Anxiety, we know from experiencing it, not only eats at us. Anxiety commands our attention. If we give in to it it masters us. Full, focused attention of the kind that moves us and shapes our desires is devotion. Devotion is not strictly a religious word. When we are devoted to anything we give ourselves to it. Not only anxiety and other emotions, we can give ourselves to possessions. The result? They control us. Before we know it we are possessed even though we think we are possessing; and because we are possessed we don’t realize we grasp for more or that we are not free. It’s so subtle! Jesus exposed this subtle deception with his warning: people cannot serve two masters [we] will hate the one and love the other or be devoted to the one and despise the other. You cannot serve God and possessions.

Not only is God supreme; Jesus revealed God supremely cares for us. God loves us and knows our needs. Possessions and emotions do not. God’s knowledge and concern for us is God’s providence. Jesus used a human image for it: your heavenly father. Our trust in God’s parental concern makes us children of God. Our relationship, our devotion to God offers us victory over ordinary anxiety and of being gripped and driven by possessions.

Jesus desires we enjoy his connection with God. I hear you object: I am human and concern about surviving, about tomorrow and for family is human. His disciples objected at first hearing, too. After Jesus died and rose they connected more with his teaching. They recalled Jesus trusted his Father more than himself. As he hung on his cross Jesus did not give in to the taunts of the religious professionals,“Save yourself! If you are the son of God, come down from the cross!”1 They remembered Jesus’ words about daily needs and being anxious. They remembered for us as well as for them that to be human is not all on us. Jesus’ Father is truly present to us with tender care.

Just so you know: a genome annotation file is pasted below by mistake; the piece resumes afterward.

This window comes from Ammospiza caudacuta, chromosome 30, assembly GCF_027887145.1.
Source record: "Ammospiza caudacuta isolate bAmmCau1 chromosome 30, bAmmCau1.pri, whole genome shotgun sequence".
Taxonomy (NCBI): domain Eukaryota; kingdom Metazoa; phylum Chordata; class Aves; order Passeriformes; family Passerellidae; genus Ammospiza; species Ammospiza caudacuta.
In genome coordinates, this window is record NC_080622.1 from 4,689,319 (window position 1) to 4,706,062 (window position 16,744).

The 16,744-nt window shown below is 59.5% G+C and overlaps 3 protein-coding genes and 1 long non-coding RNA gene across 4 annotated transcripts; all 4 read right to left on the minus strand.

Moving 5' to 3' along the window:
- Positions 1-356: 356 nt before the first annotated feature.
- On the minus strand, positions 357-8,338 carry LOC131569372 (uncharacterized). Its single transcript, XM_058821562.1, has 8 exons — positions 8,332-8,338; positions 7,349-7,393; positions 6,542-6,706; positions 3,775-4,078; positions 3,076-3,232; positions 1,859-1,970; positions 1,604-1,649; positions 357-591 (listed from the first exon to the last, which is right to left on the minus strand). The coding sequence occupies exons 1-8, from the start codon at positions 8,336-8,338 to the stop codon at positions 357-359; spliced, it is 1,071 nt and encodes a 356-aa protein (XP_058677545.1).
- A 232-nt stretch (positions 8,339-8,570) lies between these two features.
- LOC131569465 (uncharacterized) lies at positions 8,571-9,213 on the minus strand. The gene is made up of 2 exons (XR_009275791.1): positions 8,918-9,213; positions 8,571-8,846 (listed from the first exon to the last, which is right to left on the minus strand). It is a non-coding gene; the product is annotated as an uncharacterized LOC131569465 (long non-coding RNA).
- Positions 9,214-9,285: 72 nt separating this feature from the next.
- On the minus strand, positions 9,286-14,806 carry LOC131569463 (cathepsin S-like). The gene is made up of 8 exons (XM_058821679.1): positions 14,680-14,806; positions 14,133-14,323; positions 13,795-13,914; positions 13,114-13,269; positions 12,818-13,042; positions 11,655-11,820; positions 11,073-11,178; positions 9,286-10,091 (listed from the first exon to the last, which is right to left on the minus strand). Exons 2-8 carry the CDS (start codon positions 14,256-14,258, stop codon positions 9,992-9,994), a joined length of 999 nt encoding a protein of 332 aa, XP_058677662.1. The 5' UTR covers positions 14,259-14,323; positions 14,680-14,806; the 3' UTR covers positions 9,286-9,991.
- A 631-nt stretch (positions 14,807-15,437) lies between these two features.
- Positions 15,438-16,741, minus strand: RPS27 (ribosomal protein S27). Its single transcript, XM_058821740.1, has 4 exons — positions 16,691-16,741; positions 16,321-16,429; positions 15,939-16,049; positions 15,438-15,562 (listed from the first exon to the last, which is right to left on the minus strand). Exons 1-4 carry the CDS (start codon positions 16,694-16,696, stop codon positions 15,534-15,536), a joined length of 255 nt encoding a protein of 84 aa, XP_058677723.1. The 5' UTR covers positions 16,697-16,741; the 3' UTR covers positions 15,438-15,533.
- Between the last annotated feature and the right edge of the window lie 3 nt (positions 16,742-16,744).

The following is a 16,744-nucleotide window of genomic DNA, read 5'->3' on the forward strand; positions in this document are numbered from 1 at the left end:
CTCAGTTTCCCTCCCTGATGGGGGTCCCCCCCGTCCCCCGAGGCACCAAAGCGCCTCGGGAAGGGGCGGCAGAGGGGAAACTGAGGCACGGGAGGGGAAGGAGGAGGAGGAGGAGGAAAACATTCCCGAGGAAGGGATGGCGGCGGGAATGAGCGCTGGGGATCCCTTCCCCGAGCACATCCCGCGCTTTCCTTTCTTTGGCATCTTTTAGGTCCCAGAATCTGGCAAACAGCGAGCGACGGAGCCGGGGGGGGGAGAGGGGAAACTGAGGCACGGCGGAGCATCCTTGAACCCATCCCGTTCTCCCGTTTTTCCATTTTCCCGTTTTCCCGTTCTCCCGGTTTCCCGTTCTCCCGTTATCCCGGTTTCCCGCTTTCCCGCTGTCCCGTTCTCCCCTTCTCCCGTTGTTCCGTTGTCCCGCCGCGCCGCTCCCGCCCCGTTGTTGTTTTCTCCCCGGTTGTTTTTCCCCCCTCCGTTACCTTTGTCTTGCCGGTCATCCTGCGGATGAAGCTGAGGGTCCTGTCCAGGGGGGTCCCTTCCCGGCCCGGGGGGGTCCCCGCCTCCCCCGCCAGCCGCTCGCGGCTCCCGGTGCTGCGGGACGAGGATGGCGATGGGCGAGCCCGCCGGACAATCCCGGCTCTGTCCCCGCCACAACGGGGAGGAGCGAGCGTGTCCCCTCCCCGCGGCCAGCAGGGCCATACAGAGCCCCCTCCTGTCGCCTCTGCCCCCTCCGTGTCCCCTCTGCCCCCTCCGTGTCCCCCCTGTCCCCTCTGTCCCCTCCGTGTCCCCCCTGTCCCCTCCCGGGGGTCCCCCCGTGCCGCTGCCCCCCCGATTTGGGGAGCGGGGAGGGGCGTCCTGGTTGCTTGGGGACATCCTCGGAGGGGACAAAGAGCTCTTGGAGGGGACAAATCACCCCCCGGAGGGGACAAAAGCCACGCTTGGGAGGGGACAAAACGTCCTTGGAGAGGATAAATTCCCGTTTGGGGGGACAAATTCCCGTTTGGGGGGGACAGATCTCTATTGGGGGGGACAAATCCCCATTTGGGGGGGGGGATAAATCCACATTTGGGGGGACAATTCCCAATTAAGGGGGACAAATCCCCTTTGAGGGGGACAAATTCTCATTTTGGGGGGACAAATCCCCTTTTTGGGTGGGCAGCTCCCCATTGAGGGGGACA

We welcome God’s care by our human trust. Jesus did not force himself on his disciples or anyone. Nor does his Father force his concern and care on us. We grow genuinely human, more humane and more free as we grow more connected with Jesus and his desire to welcome his Father’s care for us and for all. Living faith begins as a personal relationship with Jesus; Like any relationship it is a challenge. Friendship with Jesus affects us in positive ways if we let it.

In your daily 15 minutes with Jesus this week
  • Pause to rest in our triune God.
  • Ask the disciples to present you to Jesus.
  • Chat with him: Praise him for revealing God’s care for you.
  • Ask Jesus to help you trust his Father’s care for you.
  • Close saying slowly the Lord’s Prayer. Its first words invites us to give ourselves to his Father and ours.

Link to this homily’s Spiritual Exercise

  1. Matthew 27.40.